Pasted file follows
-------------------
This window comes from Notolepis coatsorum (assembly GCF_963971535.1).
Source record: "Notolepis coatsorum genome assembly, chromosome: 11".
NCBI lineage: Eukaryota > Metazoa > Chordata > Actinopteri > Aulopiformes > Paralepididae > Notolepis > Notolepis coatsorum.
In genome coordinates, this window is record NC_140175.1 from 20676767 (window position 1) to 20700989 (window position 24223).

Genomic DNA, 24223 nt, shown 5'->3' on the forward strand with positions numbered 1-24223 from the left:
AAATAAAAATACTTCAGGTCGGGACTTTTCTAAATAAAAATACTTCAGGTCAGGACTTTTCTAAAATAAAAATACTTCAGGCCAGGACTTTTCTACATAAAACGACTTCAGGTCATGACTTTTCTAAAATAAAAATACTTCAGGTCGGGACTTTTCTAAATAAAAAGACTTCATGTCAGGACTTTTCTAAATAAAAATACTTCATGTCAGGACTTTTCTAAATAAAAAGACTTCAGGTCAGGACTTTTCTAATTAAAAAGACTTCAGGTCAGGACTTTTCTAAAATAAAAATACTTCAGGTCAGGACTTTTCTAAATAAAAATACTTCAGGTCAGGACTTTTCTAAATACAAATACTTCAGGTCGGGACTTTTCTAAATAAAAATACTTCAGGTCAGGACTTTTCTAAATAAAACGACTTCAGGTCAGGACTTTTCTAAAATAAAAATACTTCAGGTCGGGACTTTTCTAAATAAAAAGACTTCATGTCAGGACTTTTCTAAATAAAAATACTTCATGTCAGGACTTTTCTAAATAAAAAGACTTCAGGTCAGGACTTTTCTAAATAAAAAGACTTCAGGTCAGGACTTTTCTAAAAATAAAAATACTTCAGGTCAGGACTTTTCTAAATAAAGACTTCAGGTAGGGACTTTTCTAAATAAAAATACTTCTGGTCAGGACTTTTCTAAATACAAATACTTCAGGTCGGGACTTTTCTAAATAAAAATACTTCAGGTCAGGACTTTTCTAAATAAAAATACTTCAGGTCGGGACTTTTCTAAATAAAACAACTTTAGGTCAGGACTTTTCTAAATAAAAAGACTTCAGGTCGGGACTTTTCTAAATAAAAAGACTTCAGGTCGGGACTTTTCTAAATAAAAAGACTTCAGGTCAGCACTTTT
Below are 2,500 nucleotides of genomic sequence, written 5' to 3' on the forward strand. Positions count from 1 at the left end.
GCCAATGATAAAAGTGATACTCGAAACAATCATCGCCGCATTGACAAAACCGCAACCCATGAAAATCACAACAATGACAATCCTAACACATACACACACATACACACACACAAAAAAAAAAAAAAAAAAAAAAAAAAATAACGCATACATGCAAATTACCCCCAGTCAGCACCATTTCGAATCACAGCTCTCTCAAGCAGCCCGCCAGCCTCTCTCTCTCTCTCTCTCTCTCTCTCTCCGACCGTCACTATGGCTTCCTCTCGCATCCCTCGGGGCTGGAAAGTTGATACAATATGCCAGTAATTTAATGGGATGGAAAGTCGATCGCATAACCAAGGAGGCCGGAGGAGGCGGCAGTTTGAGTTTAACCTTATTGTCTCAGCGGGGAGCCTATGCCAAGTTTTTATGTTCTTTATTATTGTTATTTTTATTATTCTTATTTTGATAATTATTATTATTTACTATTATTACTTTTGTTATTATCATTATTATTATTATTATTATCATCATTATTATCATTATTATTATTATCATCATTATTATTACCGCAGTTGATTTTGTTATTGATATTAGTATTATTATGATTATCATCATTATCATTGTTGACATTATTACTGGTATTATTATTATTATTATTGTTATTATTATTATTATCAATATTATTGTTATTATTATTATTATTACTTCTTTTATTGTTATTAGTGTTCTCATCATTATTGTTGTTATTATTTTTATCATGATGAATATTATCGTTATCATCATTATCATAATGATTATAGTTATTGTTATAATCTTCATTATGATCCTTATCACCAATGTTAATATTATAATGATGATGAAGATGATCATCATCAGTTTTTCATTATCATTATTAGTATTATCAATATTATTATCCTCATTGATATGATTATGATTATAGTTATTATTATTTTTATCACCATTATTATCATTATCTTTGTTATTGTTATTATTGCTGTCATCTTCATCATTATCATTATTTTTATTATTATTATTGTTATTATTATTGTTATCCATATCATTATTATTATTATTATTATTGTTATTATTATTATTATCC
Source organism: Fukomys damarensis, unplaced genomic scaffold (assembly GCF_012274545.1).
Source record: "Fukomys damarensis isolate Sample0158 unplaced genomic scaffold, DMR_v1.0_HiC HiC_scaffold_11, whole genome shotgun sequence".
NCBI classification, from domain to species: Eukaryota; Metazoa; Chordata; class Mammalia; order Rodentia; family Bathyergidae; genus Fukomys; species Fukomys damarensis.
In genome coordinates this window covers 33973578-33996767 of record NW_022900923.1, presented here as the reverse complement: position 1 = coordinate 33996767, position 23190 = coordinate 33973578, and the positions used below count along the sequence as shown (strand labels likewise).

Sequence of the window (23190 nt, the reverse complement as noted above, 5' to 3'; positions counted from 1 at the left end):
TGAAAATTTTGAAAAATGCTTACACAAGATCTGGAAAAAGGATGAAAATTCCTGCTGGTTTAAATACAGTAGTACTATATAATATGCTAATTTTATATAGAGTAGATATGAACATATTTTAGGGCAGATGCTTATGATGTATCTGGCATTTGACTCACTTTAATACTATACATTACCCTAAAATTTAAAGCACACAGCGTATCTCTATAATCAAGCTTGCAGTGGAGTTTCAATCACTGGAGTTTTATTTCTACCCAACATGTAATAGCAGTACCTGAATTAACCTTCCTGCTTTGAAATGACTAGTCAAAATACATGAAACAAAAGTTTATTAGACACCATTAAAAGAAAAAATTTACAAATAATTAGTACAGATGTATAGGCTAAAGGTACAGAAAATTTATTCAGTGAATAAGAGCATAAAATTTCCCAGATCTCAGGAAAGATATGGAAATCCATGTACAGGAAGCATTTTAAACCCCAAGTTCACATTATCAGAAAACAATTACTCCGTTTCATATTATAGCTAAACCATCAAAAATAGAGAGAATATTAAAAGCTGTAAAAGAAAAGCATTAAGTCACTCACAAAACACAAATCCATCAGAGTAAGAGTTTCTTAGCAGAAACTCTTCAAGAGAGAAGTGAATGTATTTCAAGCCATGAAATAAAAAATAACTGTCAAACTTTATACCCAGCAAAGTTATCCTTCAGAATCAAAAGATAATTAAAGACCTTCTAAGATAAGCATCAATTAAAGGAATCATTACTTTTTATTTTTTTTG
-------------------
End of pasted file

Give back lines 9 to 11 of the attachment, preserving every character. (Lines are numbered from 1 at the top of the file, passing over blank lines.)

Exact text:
Source organism: Fukomys damarensis, unplaced genomic scaffold (assembly GCF_012274545.1).
Source record: "Fukomys damarensis isolate Sample0158 unplaced genomic scaffold, DMR_v1.0_HiC HiC_scaffold_11, whole genome shotgun sequence".
NCBI classification, from domain to species: Eukaryota; Metazoa; Chordata; class Mammalia; order Rodentia; family Bathyergidae; genus Fukomys; species Fukomys damarensis.